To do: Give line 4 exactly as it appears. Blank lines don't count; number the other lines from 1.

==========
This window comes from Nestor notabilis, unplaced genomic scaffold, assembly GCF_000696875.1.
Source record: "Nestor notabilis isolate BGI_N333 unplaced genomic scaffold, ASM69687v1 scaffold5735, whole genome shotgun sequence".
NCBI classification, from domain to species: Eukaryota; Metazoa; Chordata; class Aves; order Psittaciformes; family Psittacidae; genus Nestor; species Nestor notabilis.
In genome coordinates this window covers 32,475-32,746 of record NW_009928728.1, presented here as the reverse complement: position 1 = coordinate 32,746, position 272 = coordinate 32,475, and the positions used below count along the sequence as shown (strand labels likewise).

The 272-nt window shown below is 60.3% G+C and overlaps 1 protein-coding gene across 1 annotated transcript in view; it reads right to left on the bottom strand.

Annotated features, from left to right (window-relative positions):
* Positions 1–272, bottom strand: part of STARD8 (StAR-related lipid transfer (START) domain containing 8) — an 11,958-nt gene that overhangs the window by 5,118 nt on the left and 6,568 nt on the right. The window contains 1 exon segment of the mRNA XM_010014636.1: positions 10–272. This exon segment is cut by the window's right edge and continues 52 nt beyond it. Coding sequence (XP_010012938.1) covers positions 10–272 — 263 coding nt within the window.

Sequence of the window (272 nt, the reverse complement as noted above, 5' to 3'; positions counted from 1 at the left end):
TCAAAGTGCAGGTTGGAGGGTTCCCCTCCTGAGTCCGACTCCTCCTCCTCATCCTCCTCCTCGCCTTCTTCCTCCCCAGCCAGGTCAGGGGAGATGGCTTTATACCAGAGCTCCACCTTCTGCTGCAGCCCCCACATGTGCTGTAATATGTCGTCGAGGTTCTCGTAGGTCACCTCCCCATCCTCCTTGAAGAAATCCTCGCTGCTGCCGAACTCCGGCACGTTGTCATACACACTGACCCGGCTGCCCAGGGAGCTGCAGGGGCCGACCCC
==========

In genome coordinates this window covers 32,475-32,746 of record NW_009928728.1, presented here as the reverse complement: position 1 = coordinate 32,746, position 272 = coordinate 32,475, and the positions used below count along the sequence as shown (strand labels likewise).